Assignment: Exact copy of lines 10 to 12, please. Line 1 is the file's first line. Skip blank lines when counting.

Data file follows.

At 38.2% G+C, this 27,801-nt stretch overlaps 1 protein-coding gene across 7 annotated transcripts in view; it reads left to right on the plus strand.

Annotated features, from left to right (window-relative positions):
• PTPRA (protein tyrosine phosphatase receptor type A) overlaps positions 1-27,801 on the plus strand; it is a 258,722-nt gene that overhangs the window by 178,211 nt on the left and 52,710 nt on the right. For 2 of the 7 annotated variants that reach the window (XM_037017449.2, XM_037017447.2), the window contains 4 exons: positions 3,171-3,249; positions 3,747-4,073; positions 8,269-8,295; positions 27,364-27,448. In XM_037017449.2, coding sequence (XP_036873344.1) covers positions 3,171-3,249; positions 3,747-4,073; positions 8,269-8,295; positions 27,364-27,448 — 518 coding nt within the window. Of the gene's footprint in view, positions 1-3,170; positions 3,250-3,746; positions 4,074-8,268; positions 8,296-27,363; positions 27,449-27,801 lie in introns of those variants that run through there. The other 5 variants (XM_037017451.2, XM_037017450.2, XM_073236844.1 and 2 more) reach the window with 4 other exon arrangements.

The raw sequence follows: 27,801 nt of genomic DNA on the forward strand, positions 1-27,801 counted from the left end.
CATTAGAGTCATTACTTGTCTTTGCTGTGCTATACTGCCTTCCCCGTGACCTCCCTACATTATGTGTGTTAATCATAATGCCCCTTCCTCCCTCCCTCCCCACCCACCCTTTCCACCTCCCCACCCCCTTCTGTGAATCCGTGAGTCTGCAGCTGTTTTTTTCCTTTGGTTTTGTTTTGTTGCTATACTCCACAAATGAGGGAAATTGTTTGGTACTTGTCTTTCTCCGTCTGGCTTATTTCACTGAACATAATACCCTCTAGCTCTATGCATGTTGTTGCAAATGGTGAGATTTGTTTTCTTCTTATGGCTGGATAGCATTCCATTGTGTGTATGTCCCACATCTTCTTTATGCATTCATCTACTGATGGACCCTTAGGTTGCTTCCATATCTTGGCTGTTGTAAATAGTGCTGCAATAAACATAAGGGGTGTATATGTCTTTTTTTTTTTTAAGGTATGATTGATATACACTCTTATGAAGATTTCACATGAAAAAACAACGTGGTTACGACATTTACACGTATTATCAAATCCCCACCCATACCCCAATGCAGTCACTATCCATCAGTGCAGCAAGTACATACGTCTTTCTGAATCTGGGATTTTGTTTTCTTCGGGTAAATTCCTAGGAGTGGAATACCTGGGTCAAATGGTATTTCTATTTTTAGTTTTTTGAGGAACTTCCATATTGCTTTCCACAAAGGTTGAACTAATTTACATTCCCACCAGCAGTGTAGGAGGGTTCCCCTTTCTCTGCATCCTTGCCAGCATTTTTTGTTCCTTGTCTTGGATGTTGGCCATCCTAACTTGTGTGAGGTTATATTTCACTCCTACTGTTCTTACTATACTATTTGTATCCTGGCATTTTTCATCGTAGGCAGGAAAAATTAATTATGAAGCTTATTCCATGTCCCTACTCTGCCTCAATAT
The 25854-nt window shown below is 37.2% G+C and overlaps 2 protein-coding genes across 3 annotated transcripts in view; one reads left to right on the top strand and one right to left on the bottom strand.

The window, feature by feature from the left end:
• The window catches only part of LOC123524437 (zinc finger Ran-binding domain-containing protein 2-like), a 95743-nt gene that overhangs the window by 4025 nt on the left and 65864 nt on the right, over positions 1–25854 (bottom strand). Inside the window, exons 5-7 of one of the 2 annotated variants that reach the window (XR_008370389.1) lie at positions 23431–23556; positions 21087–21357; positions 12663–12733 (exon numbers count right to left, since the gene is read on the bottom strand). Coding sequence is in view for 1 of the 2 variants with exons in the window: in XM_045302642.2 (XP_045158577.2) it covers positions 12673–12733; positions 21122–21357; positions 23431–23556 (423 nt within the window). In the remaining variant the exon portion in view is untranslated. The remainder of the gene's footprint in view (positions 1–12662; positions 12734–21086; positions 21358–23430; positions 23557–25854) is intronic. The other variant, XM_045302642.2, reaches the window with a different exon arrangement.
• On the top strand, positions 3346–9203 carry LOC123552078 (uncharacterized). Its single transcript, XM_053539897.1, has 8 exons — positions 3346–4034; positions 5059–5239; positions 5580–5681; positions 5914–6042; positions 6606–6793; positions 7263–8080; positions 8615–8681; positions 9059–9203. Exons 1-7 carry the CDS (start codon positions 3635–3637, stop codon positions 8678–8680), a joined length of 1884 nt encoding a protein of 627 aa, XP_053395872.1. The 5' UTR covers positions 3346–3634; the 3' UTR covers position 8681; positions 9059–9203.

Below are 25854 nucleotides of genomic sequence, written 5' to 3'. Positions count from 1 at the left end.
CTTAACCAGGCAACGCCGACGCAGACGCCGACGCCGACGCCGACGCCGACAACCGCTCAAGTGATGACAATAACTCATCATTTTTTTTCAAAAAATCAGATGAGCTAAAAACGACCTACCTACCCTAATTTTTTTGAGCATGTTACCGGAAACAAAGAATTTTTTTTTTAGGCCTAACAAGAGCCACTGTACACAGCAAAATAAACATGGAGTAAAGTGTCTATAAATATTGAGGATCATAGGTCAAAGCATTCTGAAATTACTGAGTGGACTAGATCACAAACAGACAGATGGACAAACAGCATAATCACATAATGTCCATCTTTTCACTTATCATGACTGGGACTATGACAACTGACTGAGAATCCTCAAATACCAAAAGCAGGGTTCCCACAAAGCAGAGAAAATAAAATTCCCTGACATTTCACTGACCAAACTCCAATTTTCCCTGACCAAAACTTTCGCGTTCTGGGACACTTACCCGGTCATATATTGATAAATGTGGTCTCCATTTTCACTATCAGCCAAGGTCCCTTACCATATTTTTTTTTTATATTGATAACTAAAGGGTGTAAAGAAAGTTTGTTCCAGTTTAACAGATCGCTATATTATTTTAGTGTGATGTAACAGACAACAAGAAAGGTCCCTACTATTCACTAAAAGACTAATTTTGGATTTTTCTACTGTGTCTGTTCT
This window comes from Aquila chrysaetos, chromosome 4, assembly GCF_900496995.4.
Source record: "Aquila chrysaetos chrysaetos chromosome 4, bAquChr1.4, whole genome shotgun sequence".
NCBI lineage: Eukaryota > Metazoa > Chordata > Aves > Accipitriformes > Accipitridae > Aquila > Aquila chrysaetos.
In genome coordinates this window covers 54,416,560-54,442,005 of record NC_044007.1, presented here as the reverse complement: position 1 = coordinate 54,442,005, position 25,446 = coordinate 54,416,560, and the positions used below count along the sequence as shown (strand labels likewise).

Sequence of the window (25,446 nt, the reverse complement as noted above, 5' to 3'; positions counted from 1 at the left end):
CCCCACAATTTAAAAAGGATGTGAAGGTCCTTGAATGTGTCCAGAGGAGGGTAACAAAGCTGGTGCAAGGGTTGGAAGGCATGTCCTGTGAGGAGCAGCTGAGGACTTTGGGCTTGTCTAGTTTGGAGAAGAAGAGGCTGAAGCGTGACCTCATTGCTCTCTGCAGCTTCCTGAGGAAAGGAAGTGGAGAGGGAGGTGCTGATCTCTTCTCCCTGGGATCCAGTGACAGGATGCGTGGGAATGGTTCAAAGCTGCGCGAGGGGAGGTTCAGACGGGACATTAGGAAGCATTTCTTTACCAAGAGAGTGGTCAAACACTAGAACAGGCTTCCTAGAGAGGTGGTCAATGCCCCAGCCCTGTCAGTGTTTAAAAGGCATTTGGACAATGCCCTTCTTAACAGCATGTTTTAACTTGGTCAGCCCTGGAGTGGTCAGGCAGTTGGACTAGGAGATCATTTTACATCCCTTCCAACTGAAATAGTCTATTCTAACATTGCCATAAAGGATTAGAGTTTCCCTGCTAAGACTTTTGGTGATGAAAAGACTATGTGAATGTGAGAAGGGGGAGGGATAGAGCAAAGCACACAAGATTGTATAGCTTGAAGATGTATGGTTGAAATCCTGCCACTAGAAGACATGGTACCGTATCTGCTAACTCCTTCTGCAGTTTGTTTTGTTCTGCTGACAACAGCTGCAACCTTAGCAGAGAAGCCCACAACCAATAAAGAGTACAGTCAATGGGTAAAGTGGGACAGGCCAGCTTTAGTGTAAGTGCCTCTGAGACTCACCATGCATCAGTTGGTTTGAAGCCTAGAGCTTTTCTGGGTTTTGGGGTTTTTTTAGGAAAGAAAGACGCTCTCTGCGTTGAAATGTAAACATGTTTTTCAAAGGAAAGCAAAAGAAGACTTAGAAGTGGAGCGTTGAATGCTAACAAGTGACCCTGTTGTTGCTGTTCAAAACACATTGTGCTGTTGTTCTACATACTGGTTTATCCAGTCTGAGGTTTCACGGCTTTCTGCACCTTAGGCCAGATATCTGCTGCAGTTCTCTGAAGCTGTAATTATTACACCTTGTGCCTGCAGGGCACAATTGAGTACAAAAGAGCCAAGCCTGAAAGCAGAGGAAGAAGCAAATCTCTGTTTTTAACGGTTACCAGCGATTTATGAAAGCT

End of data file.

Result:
Below are 25854 nucleotides of genomic sequence, written 5' to 3'. Positions count from 1 at the left end.
CTTAACCAGGCAACGCCGACGCAGACGCCGACGCCGACGCCGACGCCGACAACCGCTCAAGTGATGACAATAACTCATCATTTTTTTTCAAAAAATCAGATGAGCTAAAAACGACCTACCTACCCTAATTTTTTTGAGCATGTTACCGGAAACAAAGAATTTTTTTTTTAGGCCTAACAAGAGCCACTGTACACAGCAAAATAAACATGGAGTAAAGTGTCTATAAATATTGAGGATCATAGGTCAAAGCATTCTGAAATTACTGAGTGGACTAGATCACAAACAGACAGATGGACAAACAGCATAATCACATAATGTCCATCTTTTCACTTATCATGACTGGGACTATGACAACTGACTGAGAATCCTCAAATACCAAAAGCAGGGTTCCCACAAAGCAGAGAAAATAAAATTCCCTGACATTTCACTGACCAAACTCCAATTTTCCCTGACCAAAACTTTCGCGTTCTGGGACACTTACCCGGTCATATATTGATAAATGTGGTCTCCATTTTCACTATCAGCCAAGGTCCCTTACCATATTTTTTTTTTATATTGATAACTAAAGGGTGTAAAGAAAGTTTGTTCCAGTTTAACAGATCGCTATATTATTTTAGTGTGATGTAACAGACAACAAGAAAGGTCCCTACTATTCACTAAAAGACTAATTTTGGATTTTTCTACTGTGTCTGTTCT
This window comes from Aquila chrysaetos, chromosome 4, assembly GCF_900496995.4.